How to Prevent Soil Compaction on Your Plot

How to Prevent Soil Compaction on Your Plot

How to Prevent Soil Compaction on Your Plot (Part 1)


– Context of compaction

– Compaction events

– Sources of compaction

– Preventing compaction to avoid possible disorders 

Compaction is the deformation of the ground under the action of the weight of the structures it supports. Buildings behave differently depending on their structure and foundations. This is known as “uniform compaction” and “differential compaction.”

Context of compaction

A building rests on the ground and transmits a set of loads to it. The foundations play a role in the excellent distribution of these load constraints. These foundations are adapted both to the nature of the soil and to the structure of the building.

In general, under the building loads’ action, the ground’s compaction remains uniform and of small amplitude: the construction, endowed with good rigidity, does not suffer any damage.

When the compaction is heterogeneous (differential), with differences in level between different foundation points, disorders may occur. For a very rigid structure, the failure of one support results in the transfer to neighbouring supports: no damage is suffered as long as the compaction remains low amplitude.

For a flexible structure that adapts to the foundations’ movements, disorders may appear at the level of the elements of the finishing work: uncoupling joints must be provided to prevent them.

Compaction can, therefore, be allowed as long as the building structure or its components can absorb it. There are orders of magnitude of the permissible compactions given by specialists in soil mechanics or residential developers. They recommend values for different construction elements for total or differential compaction:

– 5 mm to 1 cm for the differential compaction of a large brick wall;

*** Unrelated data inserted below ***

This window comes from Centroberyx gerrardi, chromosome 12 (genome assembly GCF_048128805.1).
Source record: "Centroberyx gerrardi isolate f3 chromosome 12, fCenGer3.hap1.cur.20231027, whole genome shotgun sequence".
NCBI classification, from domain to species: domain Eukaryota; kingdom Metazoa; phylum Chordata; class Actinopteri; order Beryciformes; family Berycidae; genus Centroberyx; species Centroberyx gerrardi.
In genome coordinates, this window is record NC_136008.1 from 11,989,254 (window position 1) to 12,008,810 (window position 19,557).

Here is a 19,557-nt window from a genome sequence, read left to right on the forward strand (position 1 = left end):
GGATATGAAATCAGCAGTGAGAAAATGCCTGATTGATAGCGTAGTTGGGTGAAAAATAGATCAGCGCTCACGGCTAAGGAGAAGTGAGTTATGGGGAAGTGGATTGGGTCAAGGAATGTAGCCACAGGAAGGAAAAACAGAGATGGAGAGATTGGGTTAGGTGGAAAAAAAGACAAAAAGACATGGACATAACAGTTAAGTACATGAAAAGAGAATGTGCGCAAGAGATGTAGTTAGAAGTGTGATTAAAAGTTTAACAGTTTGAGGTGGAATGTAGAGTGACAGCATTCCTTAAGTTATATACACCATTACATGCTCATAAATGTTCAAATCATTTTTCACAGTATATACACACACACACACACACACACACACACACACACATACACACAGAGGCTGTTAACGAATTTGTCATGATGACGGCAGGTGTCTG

– 3 to 6 mm for a conventional residential building between two points 10 metres apart;

– 5 to 10 cm for the total compaction of a beam and differential compaction of 2.5 to 4 cm;

– 2 to 5 cm for the full compaction of a masonry wall;

– 8 to 30 cm for the total compaction of an invert.

Compaction disorders: manifestations of compaction

Disorders related to uncontrolled differential compactions are manifested in the form of cracks:

– at 45° from the angle of an opening or a lintel for a fragile structure;

– by blocks at the joints for rigid structures such as concrete walls;

– in stairs for structures made of small masonry elements such as block walls;

– diagonally (shear cracks) for differential compaction of a gable to the rest of the building;

– horizontal in the case of differential compaction of the gable by tension or swelling;

– stepped by compaction or swelling at the corner or centre of the building;

– in paving connected to the foundations.

An outcropping of prefabricated facade panels can also manifest compaction disorders.

Note: Compaction disorders also occur on ancillary structures: at the level of networks such as sewage or rainwater drains cut off at the compaction level, at the level of the utility holes of these networks, which subside due to compaction and cause fractures in the pipes, and at the level of peripheral structures, such as a terrace or barrier around the construction causing subsidence and cracks.

What are the different sources of compaction?

The sources of compaction can be of different kinds:

– a variable bedding level for the same building, such as a house with only a partial basement;

– a heterogeneous type of subgrade: one side on agile soil and another side on limestone or presence of hard spots (rocks) and soft spots (compressible such as uncompacted fill);

– variation in the moisture content of the bedrock, such as clayey soil that shrinks in times of drought and swells when the rains return;

– Unusual water infiltration and accumulation due to weathering or drilling of a pipe;

– the proximity of roots, the presence of an underground source, the topographical configuration (unevenness, steep slope);

– unstable soil consisting of fill, such as a former rubble deposit, the filling of a former underpass or quarry;

– the presence underground of natural voids and mining subsidence;

– work in the surrounding area, such as excavation for the foundations of a new building adjoining or located nearby;

– vibrations caused by nearby work (such as pile driving) or the passage of heavy machinery in the vicinity;

– the weight of new construction loads on adjacent land;

– the deterioration of concrete or steel embedded in concrete due to the aggressiveness of the environment;

Design and execution errors due to an under-evaluation of the efforts or not considering the soil study: this case is encountered, especially in deep foundations. Therefore, finding the right design is essential, and for your information, this is where the professionals at Unique Custom Homes can help you out.

This post will now continue in part 2 in our next publication by next week. Stay posted, and remember to leave your comments below. Your opinion and experience count in helping our readers.

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